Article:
22 Apr 2021
Towards Climate-Neutrality: The Role of Interconnectors
To reach climate neutrality by 2050, the European Green Deal provides an action plan on how to renew and integrate the EU´s energy systems. Energy systems are crucial to delivering on the goal, as they account for roughly half of the European Union’s greenhouse gas emissions. This article explores the significance of interconnectors linking national electricity markets. The Nordic Investment Bank is co-financing several interconnectors, the latest being Energinet’s Viking Link between Denmark and Great Britain.
Electricity interconnectors are the cable links transferring electricity between electricity markets. Linking electricity markets across national borders has several benefits, both environmental and economic. Interconnectors allow countries to trade electricity and to better balance the power in the network. In the long run, this will ensure a more reliable and affordable energy supply. Interconnectors can thus provide the flexibility need to accommodate for the intermittent renewable electricity generations from wind and solar, contributing to more climate-efficient energy systems.
“Strengthening of the systems enables the crowding out of the most expensive and usually also the most CO2 emitting generation capacity in the system, thereby reducing CO2 emissions”, says Chief Environmental Analyst Johan Ljungberg at the Nordic Investment Bank.
According to a report by the European Network of Transmission System Operators for Electricity (ENTSO), there are 15 interconnection projects under construction in the North Sea region and seven others in the permitting phase.
One of those interconnectors currently under construction is the Viking Link, a 760-kilometre 1.4 GW high-voltage direct current electricity interconnector between the substations of Revsing in southern Jutland, Denmark, and Bicker Fen in Lincolnshire, Great Britain.
The Viking Link, which has been given the European Commission’s project of common interest status, is a joint venture between the National Grid in the UK and the Danish transmission system operator (TSO) Energinet. In March, NIB signed a 10-year DKK 1 billion (EUR 134.4 million) loan agreement with Energinet to co-finance the link. The total project cost for Denmark’s part of the project is estimated to be DKK 6.2 billion. The Viking Link is scheduled to enter service in 2023.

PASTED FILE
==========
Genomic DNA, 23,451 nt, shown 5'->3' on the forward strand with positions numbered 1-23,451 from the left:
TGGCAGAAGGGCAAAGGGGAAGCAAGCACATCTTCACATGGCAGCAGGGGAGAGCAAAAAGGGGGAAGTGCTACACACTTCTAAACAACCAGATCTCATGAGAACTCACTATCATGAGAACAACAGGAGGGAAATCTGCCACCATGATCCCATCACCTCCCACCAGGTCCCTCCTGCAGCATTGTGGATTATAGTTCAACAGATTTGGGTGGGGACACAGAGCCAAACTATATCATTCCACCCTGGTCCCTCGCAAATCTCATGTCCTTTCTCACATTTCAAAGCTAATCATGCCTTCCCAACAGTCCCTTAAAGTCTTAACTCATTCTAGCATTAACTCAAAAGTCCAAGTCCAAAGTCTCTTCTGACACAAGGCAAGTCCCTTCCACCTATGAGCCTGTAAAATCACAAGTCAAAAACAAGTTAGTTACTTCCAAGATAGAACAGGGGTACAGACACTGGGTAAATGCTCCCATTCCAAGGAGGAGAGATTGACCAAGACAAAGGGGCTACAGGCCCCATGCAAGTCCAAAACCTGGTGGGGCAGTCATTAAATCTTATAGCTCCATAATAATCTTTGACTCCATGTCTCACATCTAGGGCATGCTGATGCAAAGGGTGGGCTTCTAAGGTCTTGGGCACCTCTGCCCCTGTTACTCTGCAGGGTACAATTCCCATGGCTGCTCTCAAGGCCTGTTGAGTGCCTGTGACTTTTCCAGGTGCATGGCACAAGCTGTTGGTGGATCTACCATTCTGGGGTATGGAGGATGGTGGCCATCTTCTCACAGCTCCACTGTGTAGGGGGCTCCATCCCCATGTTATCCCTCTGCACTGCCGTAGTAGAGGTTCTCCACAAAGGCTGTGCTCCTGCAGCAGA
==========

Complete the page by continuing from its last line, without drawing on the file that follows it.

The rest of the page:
“In the case of the Viking Link, the main reason for strengthening this section of the northern Europe power grid is to accommodate and enable the flow of power between the UK, Denmark, the Netherlands, and Germany via the large subsea cables and high voltage over-head power
lines connecting the countries”, says Mr Ljungberg.
Denmark has a one of the highest proportions of wind generation in the world, and the Viking Link will help UK meet its 2050 net zero emission targets. Energinet and electricity producers will get access to a new market with initially higher price level, which should provide potential for revenue generation.
The investment allows more renewable energy to be connected to the grid, supporting the crowding-out of power generation based on fossil fuels, thus reducing CO2 emissions. For example, during times of high generation of wind and solar power in Denmark, the UK could benefit from the surplus energy generated and reduce the use fossil-generated electricity during peak loads.
Given the location and time difference between both price areas, the interconnection will allow the countries to benefit from various weather conditions, time differences and the associated consumption peaks, as well as to share renewable energy between both countries and beyond.
In the short-run, connecting to a higher price area will most likely mean a slight increase in domestic price levels to the end consumers in Denmark and other NIB member-countries. However, from a long-term perceptive, the interconnection might decrease price volatility and periods of ultra-low electricity prices, which in turn will incentivise investments into new generation capacity in the future.
National grids also need to be prepared for building new interconnectors.
In 2020, NIB and the Norwegian TSO Statnett signed a 15-year loan of NOK 1.2 billion to upgrade the main electricity grid in south-western Norway, the so-called Western Corridor. The project supports the green transition, enabling Norway to benefit from surplus wind power in Denmark, Germany and the UK—while saving water reservoirs for exports during low-wind periods—thus crowding out power production with fossil fuels.
The project objectives are to secure the reliable operation of the grid and the high capacity utilisation of the cross-border cables between Norway and Denmark, Germany, the Netherlands and the UK. The project will also enable and contribute to an increase in renewable electricity production in south-western Norway, and on the Norwegian side, contribute to the high utilisation of the two new 1,400 MW connections between Norway and Germany.
The Western Corridor project is expected to be finalised by the end of 2021 and the total project costs are estimated at NOK 6.5 billion.
Integrating electricity markets
“Europe’s energy future must rely on an ever-growing share of geographically distributed renewable energies, integrate different energy carriers flexibly, while remaining resource-efficient and avoiding pollution and biodiversity loss”, the European Commission wrote in its strategy for energy system integration in July 2020.
Here is an overview of NIB-financed interconnector projects:
Loan to Energinet (Denmark)
Loan to Statnett (Norway)
Loan to Statnett (Norway)
Loan to Litgrid (Lithuania)
Preparatory works for LitPol and NordBalt interconnectors
Loan to Litgrid (Lithuania)